The government has announced a new Turing Scheme for students looking to secure overseas placements and study abroad at an overseas university for the 2021/22 academic year. Check that your institution is involved in the programme and offers the Turing Scheme in Cyprus.

It may also be possible to study for a semester in the country through Global Semesters - Cyprus Study Abroad.

Course fees

Tuition fees are determined by individual institutions, so you'll need to contact your chosen university to get an accurate figure of what you'll need to pay. Degree costs vary depending on what and where you study.

Masters tuition fees are generally lower than in the UK, with public institutions often cheaper than their private counterparts.

As a general guide, Masters students should expect to pay between €5,000 and €10,000 per year in tuition fees, £4,309 and £8,619 respectively. MBAs and Doctoral degrees are more expensive. Non-EU students are likely to pay more than those from the EU.

Funding to study in Cyprus

Government-funded scholarships, usually covering 10% to 20% of fees, are available for international postgraduates who've displayed outstanding academic performance.

Universities such as the University of Cyprus, subsidise foreign postgraduate students through assistantships. This involves helping with teaching, grading and lab supervision.

Student visas

Non-EU students, including those from the UK, will require a visa to study in the country.

Visas are only issued to full-time students taking at least 12 credits per semester. Apply to your country's Cypriot embassy two to three months before the course starts. You'll need to attend a visa interview where you must submit documentation including evidence of a medical check-up, and letters of financial support and good conduct.

Non-EU students must also register with the District Police Alien Branch within seven days of arrival in Cyprus. It's important to note that students from non-EU countries are not permitted to work during their stay in Cyprus.

EU students don't need a visa to study in Cyprus. Upon arrival in the country, you must submit the following materials to the admissions office of your chosen institution:

  • a completed application form
  • an application fee
  • four passport photographs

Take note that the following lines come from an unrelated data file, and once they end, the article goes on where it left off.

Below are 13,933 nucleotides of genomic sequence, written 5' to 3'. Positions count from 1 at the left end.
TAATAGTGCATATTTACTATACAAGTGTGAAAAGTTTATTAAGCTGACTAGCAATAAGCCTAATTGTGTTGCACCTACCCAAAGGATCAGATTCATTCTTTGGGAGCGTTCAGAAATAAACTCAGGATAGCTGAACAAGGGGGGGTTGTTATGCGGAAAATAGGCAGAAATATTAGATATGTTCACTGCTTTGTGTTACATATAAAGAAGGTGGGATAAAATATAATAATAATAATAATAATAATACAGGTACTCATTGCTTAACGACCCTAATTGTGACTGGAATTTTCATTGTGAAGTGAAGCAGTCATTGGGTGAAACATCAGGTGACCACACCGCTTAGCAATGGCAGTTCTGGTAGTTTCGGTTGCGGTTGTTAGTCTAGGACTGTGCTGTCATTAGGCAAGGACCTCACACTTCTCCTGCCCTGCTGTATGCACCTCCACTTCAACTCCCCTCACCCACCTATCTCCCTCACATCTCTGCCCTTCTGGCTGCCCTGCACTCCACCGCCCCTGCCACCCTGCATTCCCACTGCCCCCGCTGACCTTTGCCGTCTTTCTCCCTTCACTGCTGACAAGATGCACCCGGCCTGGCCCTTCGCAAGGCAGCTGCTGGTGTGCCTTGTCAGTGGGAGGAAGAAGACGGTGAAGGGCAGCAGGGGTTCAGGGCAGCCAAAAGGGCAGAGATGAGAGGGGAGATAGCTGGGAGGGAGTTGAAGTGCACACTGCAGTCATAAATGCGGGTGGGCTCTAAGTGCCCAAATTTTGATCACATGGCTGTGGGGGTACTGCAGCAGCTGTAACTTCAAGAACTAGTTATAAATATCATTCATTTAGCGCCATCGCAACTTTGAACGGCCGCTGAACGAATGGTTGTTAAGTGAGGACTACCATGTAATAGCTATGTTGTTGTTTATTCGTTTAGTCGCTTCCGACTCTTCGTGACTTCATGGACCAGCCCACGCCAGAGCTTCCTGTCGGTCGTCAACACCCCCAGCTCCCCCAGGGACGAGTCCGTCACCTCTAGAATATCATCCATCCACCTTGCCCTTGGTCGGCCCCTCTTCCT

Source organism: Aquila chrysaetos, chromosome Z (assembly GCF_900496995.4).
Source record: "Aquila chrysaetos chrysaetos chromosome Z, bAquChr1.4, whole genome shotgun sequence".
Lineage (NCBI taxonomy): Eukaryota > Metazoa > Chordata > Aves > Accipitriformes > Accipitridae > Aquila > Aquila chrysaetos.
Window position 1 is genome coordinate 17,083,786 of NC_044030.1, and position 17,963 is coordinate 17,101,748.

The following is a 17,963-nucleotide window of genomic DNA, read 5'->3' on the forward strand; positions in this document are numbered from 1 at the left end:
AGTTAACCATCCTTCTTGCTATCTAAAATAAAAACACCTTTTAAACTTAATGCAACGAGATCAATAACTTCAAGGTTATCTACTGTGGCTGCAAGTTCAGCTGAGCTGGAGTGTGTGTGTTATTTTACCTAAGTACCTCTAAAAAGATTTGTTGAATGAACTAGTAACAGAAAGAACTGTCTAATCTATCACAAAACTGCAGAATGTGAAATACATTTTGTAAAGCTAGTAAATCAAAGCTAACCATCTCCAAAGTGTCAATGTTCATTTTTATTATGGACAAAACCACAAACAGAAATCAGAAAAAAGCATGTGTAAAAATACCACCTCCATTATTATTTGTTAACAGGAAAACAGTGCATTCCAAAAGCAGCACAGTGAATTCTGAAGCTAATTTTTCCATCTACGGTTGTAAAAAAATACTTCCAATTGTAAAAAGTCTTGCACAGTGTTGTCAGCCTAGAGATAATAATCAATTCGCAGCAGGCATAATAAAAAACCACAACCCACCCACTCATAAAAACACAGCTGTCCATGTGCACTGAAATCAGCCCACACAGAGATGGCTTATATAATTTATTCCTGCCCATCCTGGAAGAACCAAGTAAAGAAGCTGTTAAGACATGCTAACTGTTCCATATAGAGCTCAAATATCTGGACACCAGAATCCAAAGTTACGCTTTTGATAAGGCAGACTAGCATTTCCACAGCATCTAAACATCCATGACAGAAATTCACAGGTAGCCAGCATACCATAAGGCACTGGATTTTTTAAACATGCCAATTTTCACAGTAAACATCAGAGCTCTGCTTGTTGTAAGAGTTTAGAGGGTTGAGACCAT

• copies of your academic certificates
  • evidence of your proficiency in English
  • a photocopy of your passport
  • a recent certificate of good conduct from the police force in your country of origin.

Additional to the above, EU students must apply for a temporary residence permit from the Civil Registry and Migration Department.

For more information on Cypriot student visa requirements, see

How to apply

Applications are usually made directly to the institution via post, with forms downloadable from the official website. However, each institution sets its own admission requirements so you'll need to check with your university's admissions office to find out specific details.

Be prepared to apply one year in advance. Some programmes require you to attend an entrance exam or pre-entry interview. You'll also need to pay an application fee.

You must usually present your passport, birth certificate, academic certificates and references alongside your application form. You must also prove that you can support yourself financially and pay tuition fees up front. Documents may be required in English.

Language requirements

Private universities teach in English, while every public university offers courses taught in English.

Universities require proof of English competency before enrolment. There's no official language testing system, so consider the IELTS (International English Language Testing System). Students without adequate skills may be granted one month's free intensive tuition.

Institutions may also require overseas students to have a good knowledge of Greek.

Comparison to UK qualifications

Due to the Bologna Process university qualifications gained in Cyprus are directly comparable to their UK counterparts therefore employers shouldn't have any trouble recognising them.